Malaysia Airlines Flight MH17: rebel leader backtracks on Buk missile claim
Alexander Khodakovsky has had friction with other rebel leaders in the past
A Ukrainian rebel leader backtracked Thursday from his claim that pro-Russian separatists had an anti-aircraft missile of the type Washington says was used to shoot down Malaysian Airlines Flight MH17.
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Alexander Khodakovsky, in an interview with Reuters, had said the rebels in Eastern Ukraine possessed a Buk missile system — also known as an SA-11 system — and rebels could have been sent back subsequently to remove proof of its presence.
But Khodakovsky, the commander of the Vostok Battalion, now says Reuters put out wrong information.
"I’m waiting for the evidence from the U.S.,” Khodakovsky said.
"Did the separatists have a Buk or not … I myself would like to know. I can guarantee that our unit did not possess a Buk missile.”
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When asked by the CBC’s Susan Ormiston how Reuters could have gotten it wrong, Khodakovsky said the statements came from a conversation where he discussed "different versions of the information that’s out there.”
"I am satisfied only with the information I can get from official sources, nothing more. I know as much as the rest of the world,” Khodakovsky said.
The rebel leader also said that at no point during his hour-and-a-half long conversation, which he recorded, did he say rebels sent the Buk system back across the Russian border to conceal evidence.
"There are no excerpts where I would have said this," he said.
Khodakovsky also denied knowing how flight MH17 was downed.
Rebels had boasted about weapons
Since the airliner crashed with the loss of all 298 on board, the most contentious issue has been who fired the missile that brought the jet down in an area where government forces are fighting pro-Russian rebels.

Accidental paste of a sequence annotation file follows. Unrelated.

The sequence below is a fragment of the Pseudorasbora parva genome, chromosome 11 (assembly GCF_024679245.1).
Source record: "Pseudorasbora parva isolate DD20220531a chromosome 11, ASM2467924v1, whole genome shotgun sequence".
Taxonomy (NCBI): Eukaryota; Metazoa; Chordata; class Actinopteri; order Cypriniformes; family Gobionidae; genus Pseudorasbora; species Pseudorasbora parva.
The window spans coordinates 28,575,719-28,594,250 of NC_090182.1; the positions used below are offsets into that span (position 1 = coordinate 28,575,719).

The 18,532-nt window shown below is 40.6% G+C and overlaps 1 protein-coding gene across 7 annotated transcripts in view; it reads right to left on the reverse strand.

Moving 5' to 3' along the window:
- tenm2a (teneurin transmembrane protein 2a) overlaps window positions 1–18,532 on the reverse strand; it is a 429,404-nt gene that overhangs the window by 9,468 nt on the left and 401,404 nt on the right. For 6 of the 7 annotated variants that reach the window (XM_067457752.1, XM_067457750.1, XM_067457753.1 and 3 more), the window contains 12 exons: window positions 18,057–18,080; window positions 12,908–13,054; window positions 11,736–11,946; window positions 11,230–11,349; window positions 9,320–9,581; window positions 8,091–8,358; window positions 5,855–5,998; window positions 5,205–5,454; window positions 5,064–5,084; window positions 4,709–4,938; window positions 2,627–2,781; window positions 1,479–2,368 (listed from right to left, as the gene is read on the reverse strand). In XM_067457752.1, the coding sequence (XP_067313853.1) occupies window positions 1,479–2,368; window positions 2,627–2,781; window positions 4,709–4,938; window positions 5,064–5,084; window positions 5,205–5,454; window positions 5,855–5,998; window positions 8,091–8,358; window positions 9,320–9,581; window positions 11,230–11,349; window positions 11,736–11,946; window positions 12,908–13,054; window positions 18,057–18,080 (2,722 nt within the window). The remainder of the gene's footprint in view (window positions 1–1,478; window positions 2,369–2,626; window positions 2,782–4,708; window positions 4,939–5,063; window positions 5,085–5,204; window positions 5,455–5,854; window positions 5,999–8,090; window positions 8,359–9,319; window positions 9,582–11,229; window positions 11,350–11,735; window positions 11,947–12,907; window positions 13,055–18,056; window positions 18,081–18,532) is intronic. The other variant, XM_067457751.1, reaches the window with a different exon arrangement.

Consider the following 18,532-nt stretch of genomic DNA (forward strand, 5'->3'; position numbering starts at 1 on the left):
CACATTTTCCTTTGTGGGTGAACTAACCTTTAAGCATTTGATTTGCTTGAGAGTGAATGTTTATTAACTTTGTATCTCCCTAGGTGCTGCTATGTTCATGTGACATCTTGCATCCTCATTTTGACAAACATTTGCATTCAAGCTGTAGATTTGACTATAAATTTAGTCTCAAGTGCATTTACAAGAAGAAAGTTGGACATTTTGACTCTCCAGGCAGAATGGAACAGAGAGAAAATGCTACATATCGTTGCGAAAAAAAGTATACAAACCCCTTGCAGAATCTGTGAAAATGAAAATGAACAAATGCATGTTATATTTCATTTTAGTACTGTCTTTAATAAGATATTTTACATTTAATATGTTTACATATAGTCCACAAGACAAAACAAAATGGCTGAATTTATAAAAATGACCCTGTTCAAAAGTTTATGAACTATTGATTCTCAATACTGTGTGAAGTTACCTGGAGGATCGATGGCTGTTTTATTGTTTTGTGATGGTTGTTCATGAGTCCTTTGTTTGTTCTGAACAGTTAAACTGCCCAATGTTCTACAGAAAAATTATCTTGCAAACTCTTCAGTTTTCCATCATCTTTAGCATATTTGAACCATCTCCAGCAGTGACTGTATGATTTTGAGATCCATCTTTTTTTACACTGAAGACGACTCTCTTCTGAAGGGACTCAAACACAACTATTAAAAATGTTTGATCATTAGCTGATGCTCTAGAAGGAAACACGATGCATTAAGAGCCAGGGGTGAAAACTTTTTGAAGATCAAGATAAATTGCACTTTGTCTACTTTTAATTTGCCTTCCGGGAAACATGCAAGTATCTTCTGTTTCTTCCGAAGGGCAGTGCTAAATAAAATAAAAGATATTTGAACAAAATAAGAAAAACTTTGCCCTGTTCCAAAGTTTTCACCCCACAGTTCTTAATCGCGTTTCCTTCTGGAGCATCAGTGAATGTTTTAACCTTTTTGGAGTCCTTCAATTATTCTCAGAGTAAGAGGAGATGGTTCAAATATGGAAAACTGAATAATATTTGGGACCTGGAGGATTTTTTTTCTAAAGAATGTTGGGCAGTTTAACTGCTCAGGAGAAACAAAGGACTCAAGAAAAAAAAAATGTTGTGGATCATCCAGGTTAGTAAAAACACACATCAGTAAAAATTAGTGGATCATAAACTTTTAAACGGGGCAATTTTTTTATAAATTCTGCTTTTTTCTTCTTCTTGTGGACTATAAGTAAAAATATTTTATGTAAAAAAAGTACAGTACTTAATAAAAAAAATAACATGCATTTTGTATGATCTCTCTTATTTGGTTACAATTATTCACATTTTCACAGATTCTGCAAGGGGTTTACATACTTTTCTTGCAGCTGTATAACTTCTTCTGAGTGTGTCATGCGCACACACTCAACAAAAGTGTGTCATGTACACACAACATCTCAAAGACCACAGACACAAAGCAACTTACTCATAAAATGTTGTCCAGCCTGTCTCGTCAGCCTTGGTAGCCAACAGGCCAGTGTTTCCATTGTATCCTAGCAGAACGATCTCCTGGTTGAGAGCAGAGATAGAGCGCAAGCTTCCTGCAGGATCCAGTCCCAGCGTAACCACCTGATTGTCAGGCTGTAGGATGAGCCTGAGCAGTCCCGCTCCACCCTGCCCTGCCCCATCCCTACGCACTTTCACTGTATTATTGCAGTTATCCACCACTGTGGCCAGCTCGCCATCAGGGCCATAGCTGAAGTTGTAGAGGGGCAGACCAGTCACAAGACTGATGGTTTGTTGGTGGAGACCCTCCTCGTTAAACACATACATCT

Khodakovsky, in his interview with Reuters, accused Kyiv authorities of possibly provoking the missile strike that destroyed the airliner, saying Kyiv had deliberately launched air strikes in the area, knowing missiles were in place.
"I knew that a Buk came from Luhansk. At the time I was told that a Buk from Luhansk was coming under the flag of the LNR," he said, referring to the Luhansk People's Republic, the main rebel group operating in Luhansk, one of two rebel provinces along with Donetsk, the province where the crash took place.
"That Buk I know about. I heard about it. I think they sent it back. Because I found out about it at exactly the moment that I found out that this tragedy had taken place. They probably sent it back in order to remove proof of its presence," Khodakovsky told Reuters.
'They knew this Buk existed'
"They knew that this Buk existed; that the Buk was heading for Snezhnoye," he said, referring to a village 10 kilometres west of the crash site. "They knew that it would be deployed there, and provoked the use of this Buk by starting an air strike on a target they didn't need, that their planes hadn't touched for a week.
"And that day, they were intensively flying, and exactly at the moment of the shooting, at the moment the civilian plane flew overhead, they launched air strikes. Even if there was a Buk, and even if the Buk was used, Ukraine did everything to ensure that a civilian aircraft was shot down."
Khodakovsky is a former head of the "Alpha" anti-terrorism unit of the security service in Donetsk, and one of the few major rebel commanders in Donetsk who actually hails from Ukraine rather than Russia. There has been friction in the past between him and rebel leaders from outside the region, such as Igor Strelkov, the Muscovite who has declared himself commander of all rebel forces in Donetsk province.
Tepid rebel alliance
But she dismissed the rebel leader's efforts to blame the Kyiv government for the downing of the airliner, calling it "another attempt to try to muddy the water and move the focus from facts."
Washington believes that pro-Russian separatists most likely shot down the airliner "by mistake," not realizing it was a civilian passenger flight, U.S. intelligence officials said.
The officials said the "most plausible explanation" for the destruction of the plane was that the separatists fired a Russian-made SA-11 missile at it after mistaking it for another kind of aircraft.
"While we may not yet know who actually fired the missile, we have assessed that it was an SA-11 and that it came from a Russian-backed separatist-controlled area," Lainez said.
Other separatist leaders have said they did not bring the Malaysian plane down, and Russia has denied involvement.
With files from CBC News